The lack of rain has affected fruit harvests in Malaysia, and some sellers in Singapore have raised the prices of watermelons and papayas by as much as 25 per cent.

More of the same fair, warm and windy conditions are expected till mid-March, with rain predicted towards the month's end.

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Govt not profiteering from higher granite stockpile price, says Khaw

Today Online 5 Mar 14;

SINGAPORE — The Government is not profiteering from its recent move to raise the granite stockpile price from S$30 to S$50 a tonne, as it did not set up the national stockpile as a business.

Rather, the move is to incentivise importers to buy from other sources and to ensure that construction projects here can continue without a hitch, said National Development Minister Khaw Boon Wan in a blog post yesterday.

Member of Parliament Lee Bee Wah had, during yesterday’s debate on the Budget Statement, pointed to profiteering by coffee shops as they raised beer prices well above the increased excise duty — “a fair point”, wrote Mr Khaw.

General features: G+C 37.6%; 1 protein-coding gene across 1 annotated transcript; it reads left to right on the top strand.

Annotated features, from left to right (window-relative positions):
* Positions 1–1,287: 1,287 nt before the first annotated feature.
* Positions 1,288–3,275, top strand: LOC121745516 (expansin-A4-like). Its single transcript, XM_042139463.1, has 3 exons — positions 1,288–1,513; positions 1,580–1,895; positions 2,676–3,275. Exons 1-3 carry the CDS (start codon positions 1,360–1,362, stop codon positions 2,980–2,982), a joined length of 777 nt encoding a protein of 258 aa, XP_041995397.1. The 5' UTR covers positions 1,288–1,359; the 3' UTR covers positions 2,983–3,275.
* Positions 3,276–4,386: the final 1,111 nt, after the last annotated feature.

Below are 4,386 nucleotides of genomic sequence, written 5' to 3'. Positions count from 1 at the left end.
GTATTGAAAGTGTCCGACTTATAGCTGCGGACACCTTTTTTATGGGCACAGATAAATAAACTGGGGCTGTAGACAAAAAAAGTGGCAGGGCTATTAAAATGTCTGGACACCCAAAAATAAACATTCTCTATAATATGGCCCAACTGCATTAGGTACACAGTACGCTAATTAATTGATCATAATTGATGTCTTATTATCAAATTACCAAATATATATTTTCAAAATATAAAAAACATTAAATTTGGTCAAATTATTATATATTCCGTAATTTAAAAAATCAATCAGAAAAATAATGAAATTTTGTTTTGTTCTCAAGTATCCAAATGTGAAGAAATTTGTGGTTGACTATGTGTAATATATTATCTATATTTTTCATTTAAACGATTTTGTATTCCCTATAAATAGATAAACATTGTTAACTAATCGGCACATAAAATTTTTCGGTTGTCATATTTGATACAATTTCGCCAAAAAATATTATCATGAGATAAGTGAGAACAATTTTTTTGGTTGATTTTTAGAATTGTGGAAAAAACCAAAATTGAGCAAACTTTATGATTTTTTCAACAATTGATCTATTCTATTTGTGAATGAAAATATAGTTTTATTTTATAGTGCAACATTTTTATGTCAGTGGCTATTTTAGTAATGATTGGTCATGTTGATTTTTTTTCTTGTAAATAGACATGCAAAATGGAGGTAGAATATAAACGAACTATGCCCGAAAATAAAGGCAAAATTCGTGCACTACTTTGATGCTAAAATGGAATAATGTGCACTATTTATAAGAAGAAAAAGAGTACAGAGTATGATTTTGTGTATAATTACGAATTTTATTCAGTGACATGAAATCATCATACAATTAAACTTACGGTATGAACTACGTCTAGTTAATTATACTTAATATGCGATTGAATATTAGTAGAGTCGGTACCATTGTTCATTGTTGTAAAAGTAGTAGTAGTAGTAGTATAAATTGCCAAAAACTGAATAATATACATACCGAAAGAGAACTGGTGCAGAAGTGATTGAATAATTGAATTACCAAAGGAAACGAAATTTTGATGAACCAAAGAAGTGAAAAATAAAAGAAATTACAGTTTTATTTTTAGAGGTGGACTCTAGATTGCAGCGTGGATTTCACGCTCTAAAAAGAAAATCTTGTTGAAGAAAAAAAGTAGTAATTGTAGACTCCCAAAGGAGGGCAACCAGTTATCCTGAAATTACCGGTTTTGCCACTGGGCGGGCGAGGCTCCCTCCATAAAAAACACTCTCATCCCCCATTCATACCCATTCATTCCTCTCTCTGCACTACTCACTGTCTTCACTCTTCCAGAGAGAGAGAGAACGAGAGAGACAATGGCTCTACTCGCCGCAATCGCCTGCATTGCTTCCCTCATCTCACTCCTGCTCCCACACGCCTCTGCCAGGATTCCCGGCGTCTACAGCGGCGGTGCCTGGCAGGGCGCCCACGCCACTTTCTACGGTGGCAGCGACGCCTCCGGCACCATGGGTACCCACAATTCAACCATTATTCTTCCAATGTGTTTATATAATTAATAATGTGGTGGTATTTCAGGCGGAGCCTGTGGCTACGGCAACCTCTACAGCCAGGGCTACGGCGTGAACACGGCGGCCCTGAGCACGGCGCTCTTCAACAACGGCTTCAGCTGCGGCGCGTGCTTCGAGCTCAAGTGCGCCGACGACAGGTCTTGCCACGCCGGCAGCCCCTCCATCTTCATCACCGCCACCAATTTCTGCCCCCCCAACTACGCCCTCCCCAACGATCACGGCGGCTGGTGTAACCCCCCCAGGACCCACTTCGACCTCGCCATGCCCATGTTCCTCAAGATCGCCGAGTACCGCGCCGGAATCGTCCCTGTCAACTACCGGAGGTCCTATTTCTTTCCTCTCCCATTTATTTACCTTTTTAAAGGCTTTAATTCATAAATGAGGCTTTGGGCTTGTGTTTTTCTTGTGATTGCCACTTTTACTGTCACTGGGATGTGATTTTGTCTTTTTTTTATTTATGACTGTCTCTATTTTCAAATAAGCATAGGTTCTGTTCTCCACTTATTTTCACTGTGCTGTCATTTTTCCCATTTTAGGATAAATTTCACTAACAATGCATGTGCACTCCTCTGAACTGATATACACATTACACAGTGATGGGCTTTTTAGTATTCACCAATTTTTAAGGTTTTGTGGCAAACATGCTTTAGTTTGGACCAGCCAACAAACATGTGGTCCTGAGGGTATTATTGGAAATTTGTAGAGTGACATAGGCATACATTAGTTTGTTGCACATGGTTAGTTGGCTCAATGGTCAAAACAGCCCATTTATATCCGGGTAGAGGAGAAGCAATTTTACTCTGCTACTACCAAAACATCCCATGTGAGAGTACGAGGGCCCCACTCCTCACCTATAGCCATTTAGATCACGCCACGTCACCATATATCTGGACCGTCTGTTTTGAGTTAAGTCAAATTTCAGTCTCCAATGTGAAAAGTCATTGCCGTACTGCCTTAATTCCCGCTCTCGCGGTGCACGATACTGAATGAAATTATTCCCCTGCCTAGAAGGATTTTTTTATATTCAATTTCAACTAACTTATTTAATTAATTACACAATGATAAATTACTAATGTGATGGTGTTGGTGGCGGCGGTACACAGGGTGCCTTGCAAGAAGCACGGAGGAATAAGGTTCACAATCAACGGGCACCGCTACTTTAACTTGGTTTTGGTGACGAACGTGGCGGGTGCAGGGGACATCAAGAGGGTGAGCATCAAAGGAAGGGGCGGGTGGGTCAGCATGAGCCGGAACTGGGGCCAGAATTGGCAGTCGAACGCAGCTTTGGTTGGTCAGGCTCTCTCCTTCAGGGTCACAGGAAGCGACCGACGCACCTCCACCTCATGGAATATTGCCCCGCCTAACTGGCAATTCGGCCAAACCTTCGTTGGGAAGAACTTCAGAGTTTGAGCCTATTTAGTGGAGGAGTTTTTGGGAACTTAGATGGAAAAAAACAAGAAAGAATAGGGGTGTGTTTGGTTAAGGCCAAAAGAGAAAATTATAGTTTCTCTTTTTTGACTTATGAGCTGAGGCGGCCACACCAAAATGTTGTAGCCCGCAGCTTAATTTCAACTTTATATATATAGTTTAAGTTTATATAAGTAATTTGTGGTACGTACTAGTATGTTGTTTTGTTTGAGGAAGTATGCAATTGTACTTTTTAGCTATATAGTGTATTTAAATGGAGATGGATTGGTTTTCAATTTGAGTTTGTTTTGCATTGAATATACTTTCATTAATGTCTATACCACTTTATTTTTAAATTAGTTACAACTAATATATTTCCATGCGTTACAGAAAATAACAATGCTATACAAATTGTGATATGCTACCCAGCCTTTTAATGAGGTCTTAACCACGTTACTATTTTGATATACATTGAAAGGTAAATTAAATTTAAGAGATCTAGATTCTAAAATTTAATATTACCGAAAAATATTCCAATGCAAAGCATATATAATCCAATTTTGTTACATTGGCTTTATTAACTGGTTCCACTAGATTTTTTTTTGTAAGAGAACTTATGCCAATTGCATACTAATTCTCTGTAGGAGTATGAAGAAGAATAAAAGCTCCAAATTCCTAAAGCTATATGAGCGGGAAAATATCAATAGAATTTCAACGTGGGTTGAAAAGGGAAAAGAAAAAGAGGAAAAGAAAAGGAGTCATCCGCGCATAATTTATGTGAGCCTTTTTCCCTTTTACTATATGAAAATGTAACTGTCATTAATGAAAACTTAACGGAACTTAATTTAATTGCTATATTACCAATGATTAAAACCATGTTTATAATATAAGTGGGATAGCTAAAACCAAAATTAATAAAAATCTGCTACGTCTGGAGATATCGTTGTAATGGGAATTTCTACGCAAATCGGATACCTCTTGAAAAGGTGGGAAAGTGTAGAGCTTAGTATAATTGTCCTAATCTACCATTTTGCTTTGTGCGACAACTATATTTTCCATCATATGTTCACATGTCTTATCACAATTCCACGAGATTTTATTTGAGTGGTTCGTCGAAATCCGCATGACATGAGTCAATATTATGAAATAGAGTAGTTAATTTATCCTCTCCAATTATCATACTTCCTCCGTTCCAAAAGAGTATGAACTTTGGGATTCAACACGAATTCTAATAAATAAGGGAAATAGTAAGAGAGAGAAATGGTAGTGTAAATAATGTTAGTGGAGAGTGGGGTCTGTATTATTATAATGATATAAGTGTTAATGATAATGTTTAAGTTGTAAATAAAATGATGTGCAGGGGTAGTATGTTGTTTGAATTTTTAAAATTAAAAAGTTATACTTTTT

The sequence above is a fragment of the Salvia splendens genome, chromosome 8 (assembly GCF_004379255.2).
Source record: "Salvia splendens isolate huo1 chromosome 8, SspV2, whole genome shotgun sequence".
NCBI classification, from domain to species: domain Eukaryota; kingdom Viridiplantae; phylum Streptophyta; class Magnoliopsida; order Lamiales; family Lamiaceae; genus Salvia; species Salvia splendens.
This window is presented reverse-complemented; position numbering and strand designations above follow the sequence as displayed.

“However, she wandered off by asking if the Government was also profiteering when it raised the granite stockpile price from $30 to $50 per tonne. Of course, not!” he wrote.

“The Government did not set up the granite stockpile as a business. The issue of profit is not a relevant consideration because the motive in setting up such a stockpile is to help the industry cope with sudden shortages in granite.”

The Government had released granite from the national stockpile last month to help ease a temporary shortage that has led to delays in some construction projects here.

In January, the Indonesian government imposed a global ban on a wide range of mineral exports.